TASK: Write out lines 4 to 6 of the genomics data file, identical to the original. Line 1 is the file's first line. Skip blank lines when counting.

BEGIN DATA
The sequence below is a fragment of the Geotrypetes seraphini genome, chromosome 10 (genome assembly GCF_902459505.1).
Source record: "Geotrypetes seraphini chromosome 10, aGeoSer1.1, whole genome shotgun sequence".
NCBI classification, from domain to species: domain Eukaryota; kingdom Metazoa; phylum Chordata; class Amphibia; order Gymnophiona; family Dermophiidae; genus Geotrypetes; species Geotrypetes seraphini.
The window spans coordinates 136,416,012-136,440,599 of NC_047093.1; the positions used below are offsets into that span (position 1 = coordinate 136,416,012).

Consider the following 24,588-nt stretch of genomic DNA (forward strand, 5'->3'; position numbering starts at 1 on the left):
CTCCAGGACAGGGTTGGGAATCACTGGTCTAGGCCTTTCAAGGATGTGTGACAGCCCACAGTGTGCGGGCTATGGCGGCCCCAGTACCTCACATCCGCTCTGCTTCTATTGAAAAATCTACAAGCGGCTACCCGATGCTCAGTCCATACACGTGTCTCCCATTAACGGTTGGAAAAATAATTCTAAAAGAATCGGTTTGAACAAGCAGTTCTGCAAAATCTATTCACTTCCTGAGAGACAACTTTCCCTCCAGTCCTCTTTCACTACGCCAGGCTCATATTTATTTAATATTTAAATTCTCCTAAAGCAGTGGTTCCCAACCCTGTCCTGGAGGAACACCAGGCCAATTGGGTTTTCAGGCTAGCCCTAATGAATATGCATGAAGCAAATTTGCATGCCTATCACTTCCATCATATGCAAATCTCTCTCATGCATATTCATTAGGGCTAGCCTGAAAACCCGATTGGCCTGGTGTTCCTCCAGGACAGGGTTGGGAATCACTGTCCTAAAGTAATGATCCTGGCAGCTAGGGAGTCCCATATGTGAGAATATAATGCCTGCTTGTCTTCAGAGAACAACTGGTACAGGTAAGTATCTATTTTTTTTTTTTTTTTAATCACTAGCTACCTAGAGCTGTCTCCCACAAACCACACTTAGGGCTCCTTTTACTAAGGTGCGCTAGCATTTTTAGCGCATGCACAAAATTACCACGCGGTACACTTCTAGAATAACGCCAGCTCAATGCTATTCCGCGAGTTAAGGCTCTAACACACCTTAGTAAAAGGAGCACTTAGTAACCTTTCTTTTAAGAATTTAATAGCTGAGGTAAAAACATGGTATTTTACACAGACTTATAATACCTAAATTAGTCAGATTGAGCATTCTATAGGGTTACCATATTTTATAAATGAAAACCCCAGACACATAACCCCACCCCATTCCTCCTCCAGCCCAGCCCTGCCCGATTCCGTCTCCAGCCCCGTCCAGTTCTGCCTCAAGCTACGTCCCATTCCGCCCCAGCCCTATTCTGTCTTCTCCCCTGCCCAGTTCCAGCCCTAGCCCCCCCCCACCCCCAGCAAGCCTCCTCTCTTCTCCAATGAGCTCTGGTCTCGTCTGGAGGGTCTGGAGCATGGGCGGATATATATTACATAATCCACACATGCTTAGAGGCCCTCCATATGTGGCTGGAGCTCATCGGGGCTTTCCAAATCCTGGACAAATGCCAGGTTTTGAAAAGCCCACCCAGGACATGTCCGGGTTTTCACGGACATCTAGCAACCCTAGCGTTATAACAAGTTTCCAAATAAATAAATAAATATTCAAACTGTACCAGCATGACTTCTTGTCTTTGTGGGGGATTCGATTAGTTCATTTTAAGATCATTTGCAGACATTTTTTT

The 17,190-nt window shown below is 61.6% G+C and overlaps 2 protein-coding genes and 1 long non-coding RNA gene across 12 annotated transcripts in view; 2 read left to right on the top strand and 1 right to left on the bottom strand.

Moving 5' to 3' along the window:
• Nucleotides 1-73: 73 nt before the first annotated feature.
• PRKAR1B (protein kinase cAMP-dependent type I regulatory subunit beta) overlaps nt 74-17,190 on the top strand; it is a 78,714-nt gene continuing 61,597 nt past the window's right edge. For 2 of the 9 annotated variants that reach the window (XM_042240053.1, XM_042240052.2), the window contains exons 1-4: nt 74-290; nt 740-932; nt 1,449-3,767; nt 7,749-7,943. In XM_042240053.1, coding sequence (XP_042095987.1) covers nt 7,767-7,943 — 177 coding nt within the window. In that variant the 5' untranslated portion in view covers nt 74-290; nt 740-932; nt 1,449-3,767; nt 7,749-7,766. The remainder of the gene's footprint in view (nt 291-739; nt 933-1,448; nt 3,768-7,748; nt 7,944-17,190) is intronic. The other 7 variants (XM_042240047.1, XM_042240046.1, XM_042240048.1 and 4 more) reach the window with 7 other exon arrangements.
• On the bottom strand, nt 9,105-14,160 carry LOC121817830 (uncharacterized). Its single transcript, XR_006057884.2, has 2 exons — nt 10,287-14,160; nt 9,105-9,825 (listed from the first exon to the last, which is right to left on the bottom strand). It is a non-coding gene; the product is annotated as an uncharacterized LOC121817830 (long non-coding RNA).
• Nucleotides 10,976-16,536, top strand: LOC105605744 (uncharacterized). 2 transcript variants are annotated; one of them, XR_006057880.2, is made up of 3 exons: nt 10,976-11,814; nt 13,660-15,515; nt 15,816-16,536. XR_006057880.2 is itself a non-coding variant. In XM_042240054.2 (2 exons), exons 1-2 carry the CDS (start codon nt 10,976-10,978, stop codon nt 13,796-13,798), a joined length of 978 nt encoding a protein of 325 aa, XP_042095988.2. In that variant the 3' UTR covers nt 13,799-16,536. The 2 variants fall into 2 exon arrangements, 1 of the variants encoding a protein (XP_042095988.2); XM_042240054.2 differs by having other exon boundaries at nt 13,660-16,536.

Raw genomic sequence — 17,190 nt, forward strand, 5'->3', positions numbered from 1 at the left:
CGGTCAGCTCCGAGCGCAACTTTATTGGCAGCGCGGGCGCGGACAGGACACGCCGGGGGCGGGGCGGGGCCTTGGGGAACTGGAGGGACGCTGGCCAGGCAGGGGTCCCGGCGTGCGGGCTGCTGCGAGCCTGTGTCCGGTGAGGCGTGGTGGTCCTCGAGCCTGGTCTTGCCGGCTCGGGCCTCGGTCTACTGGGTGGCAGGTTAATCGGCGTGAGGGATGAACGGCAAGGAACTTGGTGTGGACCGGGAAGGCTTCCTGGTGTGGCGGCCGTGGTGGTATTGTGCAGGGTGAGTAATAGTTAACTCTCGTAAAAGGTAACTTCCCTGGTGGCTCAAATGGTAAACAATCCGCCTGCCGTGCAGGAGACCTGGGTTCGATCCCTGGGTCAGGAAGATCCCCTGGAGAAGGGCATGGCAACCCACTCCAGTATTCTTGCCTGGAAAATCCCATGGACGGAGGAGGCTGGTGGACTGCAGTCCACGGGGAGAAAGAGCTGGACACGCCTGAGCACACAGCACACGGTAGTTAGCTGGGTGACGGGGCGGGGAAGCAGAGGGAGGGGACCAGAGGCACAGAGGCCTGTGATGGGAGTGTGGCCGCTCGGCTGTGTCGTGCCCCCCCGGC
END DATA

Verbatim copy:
The window spans coordinates 136,416,012-136,440,599 of NC_047093.1; the positions used below are offsets into that span (position 1 = coordinate 136,416,012).

Consider the following 24,588-nt stretch of genomic DNA (forward strand, 5'->3'; position numbering starts at 1 on the left):
CTCCAGGACAGGGTTGGGAATCACTGGTCTAGGCCTTTCAAGGATGTGTGACAGCCCACAGTGTGCGGGCTATGGCGGCCCCAGTACCTCACATCCGCTCTGCTTCTATTGAAAAATCTACAAGCGGCTACCCGATGCTCAGTCCATACACGTGTCTCCCATTAACGGTTGGAAAAATAATTCTAAAAGAATCGGTTTGAACAAGCAGTTCTGCAAAATCTATTCACTTCCTGAGAGACAACTTTCCCTCCAGTCCTCTTTCACTACGCCAGGCTCATATTTATTTAATATTTAAATTCTCCTAAAGCAGTGGTTCCCAACCCTGTCCTGGAGGAACACCAGGCCAATTGGGTTTTCAGGCTAGCCCTAATGAATATGCATGAAGCAAATTTGCATGCCTATCACTTCCATCATATGCAAATCTCTCTCATGCATATTCATTAGGGCTAGCCTGAAAACCCGATTGGCCTGGTGTTCCTCCAGGACAGGGTTGGGAATCACTGTCCTAAAGTAATGATCCTGGCAGCTAGGGAGTCCCATATGTGAGAATATAATGCCTGCTTGTCTTCAGAGAACAACTGGTACAGGTAAGTATCTATTTTTTTTTTTTTTTTAATCACTAGCTACCTAGAGCTGTCTCCCACAAACCACACTTAGGGCTCCTTTTACTAAGGTGCGCTAGCATTTTTAGCGCATGCACAAAATTACCACGCGGTACACTTCTAGAATAACGCCAGCTCAATGCTATTCCGCGAGTTAAGGCTCTAACACACCTTAGTAAAAGGAGCACTTAGTAACCTTTCTTTTAAGAATTTAATAGCTGAGGTAAAAACATGGTATTTTACACAGACTTATAATACCTAAATTAGTCAGATTGAGCATTCTATAGGGTTACCATATTTTATAAATGAAAACCCCAGACACATAACCCCACCCCATTCCTCCTCCAGCCCAGCCCTGCCCGATTCCGTCTCCAGCCCCGTCCAGTTCTGCCTCAAGCTACGTCCCATTCCGCCCCAGCCCTATTCTGTCTTCTCCCCTGCCCAGTTCCAGCCCTAGCCCCCCCCCACCCCCAGCAAGCCTCCTCTCTTCTCCAATGAGCTCTGGTCTCGTCTGGAGGGTCTGGAGCATGGGCGGATATATATTACATAATCCACACATGCTTAGAGGCCCTCCATATGTGGCTGGAGCTCATCGGGGCTTTCCAAATCCTGGACAAATGCCAGGTTTTGAAAAGCCCACCCAGGACATGTCCGGGTTTTCACGGACATCTAGCAACCCTAGCGTTATAACAAGTTTCCAAATAAATAAATAAATATTCAAACTGTACCAGCATGACTTCTTGTCTTTGTGGGGGATTCGATTAGTTCATTTTAAGATCATTTGCAGACATTTTTTT